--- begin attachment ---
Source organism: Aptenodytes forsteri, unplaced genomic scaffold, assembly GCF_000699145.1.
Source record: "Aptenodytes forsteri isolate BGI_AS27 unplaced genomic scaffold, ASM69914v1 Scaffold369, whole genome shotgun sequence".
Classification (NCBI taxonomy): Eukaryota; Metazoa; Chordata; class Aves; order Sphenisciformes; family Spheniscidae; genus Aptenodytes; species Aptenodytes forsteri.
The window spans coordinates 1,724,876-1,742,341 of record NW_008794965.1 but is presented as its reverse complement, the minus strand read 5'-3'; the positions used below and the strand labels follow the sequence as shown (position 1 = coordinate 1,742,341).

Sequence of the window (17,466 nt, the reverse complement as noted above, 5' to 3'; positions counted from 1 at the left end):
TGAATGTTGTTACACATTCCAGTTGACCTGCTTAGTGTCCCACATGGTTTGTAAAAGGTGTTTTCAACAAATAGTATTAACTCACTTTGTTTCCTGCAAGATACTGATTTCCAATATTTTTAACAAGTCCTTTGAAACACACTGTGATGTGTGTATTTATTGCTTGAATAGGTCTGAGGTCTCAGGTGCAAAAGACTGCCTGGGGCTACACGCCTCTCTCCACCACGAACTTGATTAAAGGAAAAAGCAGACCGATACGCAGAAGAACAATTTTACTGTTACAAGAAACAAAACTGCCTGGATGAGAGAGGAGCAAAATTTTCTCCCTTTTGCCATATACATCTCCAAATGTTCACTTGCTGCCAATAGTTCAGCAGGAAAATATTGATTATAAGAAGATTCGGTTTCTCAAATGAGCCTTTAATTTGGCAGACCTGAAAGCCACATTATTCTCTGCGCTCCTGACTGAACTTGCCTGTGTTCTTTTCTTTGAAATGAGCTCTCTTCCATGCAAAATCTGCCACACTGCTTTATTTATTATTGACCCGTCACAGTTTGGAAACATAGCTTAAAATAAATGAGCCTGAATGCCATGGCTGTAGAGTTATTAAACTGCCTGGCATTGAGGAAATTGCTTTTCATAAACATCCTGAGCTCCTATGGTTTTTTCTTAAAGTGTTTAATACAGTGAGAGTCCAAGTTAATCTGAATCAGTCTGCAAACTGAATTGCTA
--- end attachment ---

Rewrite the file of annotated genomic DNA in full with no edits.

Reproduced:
Source organism: Aptenodytes forsteri, unplaced genomic scaffold, assembly GCF_000699145.1.
Source record: "Aptenodytes forsteri isolate BGI_AS27 unplaced genomic scaffold, ASM69914v1 Scaffold369, whole genome shotgun sequence".
Classification (NCBI taxonomy): Eukaryota; Metazoa; Chordata; class Aves; order Sphenisciformes; family Spheniscidae; genus Aptenodytes; species Aptenodytes forsteri.
The window spans coordinates 1,724,876-1,742,341 of record NW_008794965.1 but is presented as its reverse complement, the minus strand read 5'-3'; the positions used below and the strand labels follow the sequence as shown (position 1 = coordinate 1,742,341).

Sequence of the window (17,466 nt, the reverse complement as noted above, 5' to 3'; positions counted from 1 at the left end):
TGAATGTTGTTACACATTCCAGTTGACCTGCTTAGTGTCCCACATGGTTTGTAAAAGGTGTTTTCAACAAATAGTATTAACTCACTTTGTTTCCTGCAAGATACTGATTTCCAATATTTTTAACAAGTCCTTTGAAACACACTGTGATGTGTGTATTTATTGCTTGAATAGGTCTGAGGTCTCAGGTGCAAAAGACTGCCTGGGGCTACACGCCTCTCTCCACCACGAACTTGATTAAAGGAAAAAGCAGACCGATACGCAGAAGAACAATTTTACTGTTACAAGAAACAAAACTGCCTGGATGAGAGAGGAGCAAAATTTTCTCCCTTTTGCCATATACATCTCCAAATGTTCACTTGCTGCCAATAGTTCAGCAGGAAAATATTGATTATAAGAAGATTCGGTTTCTCAAATGAGCCTTTAATTTGGCAGACCTGAAAGCCACATTATTCTCTGCGCTCCTGACTGAACTTGCCTGTGTTCTTTTCTTTGAAATGAGCTCTCTTCCATGCAAAATCTGCCACACTGCTTTATTTATTATTGACCCGTCACAGTTTGGAAACATAGCTTAAAATAAATGAGCCTGAATGCCATGGCTGTAGAGTTATTAAACTGCCTGGCATTGAGGAAATTGCTTTTCATAAACATCCTGAGCTCCTATGGTTTTTTCTTAAAGTGTTTAATACAGTGAGAGTCCAAGTTAATCTGAATCAGTCTGCAAACTGAATTGCTA